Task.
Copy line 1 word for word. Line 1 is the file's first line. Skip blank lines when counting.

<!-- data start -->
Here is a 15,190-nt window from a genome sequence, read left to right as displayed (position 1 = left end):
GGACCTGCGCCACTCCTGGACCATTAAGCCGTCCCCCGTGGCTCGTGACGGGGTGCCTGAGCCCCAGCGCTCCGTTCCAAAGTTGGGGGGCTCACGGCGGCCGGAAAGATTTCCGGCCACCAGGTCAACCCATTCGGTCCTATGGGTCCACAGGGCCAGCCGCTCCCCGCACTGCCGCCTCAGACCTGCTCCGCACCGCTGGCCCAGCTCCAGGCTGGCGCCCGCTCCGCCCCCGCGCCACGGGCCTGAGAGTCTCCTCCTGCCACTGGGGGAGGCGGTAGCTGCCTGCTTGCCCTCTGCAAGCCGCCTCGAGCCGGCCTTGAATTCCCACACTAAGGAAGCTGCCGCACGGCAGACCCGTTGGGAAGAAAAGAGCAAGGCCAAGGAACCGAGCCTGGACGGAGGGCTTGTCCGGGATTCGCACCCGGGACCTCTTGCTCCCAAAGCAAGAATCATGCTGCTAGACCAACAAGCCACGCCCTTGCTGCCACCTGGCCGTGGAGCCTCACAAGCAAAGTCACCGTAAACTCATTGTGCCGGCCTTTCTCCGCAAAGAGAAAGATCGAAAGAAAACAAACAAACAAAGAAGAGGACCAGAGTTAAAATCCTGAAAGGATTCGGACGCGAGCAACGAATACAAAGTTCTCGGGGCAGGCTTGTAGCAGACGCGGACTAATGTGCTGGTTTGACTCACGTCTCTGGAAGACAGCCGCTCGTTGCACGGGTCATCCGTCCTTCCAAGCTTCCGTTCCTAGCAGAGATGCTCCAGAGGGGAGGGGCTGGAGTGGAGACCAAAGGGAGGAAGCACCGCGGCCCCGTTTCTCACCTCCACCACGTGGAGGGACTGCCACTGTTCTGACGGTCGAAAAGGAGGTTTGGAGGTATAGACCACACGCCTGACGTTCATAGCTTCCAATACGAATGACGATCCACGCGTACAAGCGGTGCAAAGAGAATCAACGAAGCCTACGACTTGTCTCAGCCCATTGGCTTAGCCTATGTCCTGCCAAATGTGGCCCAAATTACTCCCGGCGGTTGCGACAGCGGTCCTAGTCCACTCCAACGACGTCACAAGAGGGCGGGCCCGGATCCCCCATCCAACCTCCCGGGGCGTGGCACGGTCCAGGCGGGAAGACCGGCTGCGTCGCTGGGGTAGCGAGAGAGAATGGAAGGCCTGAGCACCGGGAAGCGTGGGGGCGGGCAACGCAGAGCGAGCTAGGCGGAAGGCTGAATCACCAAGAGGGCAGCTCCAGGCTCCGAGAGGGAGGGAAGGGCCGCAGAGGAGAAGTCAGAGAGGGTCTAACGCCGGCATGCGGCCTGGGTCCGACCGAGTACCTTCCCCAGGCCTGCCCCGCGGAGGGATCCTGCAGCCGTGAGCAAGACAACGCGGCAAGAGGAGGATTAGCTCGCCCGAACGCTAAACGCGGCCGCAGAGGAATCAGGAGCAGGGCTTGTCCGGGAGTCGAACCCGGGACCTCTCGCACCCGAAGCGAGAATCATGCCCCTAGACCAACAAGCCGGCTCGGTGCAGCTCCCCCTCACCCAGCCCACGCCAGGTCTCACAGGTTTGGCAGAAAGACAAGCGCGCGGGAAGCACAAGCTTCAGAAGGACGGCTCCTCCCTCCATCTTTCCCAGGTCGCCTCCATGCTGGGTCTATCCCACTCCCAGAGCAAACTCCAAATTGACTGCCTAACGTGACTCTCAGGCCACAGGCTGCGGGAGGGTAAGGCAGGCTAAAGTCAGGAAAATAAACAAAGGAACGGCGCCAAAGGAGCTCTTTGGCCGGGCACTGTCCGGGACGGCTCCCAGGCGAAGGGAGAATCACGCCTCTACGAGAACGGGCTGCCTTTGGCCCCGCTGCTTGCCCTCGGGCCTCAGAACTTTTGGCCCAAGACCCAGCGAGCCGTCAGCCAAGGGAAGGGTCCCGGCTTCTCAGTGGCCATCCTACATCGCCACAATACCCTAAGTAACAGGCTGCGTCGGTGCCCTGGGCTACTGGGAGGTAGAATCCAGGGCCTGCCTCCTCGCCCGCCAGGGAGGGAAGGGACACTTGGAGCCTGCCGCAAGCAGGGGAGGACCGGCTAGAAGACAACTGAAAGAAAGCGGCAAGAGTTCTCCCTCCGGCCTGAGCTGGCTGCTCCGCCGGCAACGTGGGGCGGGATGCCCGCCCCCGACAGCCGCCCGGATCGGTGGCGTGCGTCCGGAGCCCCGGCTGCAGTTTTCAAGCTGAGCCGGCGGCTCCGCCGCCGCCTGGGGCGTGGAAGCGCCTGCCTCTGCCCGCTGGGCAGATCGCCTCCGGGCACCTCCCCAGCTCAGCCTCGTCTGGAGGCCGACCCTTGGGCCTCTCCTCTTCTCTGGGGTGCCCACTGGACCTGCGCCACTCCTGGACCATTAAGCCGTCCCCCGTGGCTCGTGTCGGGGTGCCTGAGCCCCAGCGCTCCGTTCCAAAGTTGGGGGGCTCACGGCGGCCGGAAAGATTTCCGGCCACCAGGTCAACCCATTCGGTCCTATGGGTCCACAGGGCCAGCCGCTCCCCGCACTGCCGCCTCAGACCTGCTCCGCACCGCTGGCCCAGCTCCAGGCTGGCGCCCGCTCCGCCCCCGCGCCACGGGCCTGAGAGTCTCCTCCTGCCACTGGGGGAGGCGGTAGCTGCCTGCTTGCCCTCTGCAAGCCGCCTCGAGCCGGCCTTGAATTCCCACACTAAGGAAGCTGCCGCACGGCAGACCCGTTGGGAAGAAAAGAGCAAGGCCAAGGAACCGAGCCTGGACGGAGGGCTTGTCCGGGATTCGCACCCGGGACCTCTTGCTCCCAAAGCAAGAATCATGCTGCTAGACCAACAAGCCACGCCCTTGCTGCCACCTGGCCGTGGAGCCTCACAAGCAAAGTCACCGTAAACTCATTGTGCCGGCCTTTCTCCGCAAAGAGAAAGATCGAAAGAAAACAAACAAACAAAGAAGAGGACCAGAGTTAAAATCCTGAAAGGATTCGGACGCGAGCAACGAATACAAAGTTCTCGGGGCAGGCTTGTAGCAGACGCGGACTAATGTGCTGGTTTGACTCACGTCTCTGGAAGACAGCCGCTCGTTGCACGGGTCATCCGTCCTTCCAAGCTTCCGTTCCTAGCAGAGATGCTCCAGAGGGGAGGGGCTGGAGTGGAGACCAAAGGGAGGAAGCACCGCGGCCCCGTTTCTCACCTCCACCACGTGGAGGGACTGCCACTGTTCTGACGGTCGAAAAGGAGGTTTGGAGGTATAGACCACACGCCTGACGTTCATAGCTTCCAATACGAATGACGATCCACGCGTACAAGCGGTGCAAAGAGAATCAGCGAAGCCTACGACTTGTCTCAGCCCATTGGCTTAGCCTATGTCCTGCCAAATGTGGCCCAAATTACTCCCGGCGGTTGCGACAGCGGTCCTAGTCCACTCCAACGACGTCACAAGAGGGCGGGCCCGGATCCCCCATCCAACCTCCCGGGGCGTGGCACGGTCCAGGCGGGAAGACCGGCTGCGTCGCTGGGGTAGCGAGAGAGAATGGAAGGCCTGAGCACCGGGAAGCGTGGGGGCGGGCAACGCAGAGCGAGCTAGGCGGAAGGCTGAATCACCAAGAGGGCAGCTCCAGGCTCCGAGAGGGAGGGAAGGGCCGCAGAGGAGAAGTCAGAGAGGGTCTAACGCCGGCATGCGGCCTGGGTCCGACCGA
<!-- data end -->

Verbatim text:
Here is a 15,190-nt window from a genome sequence, read left to right as displayed (position 1 = left end):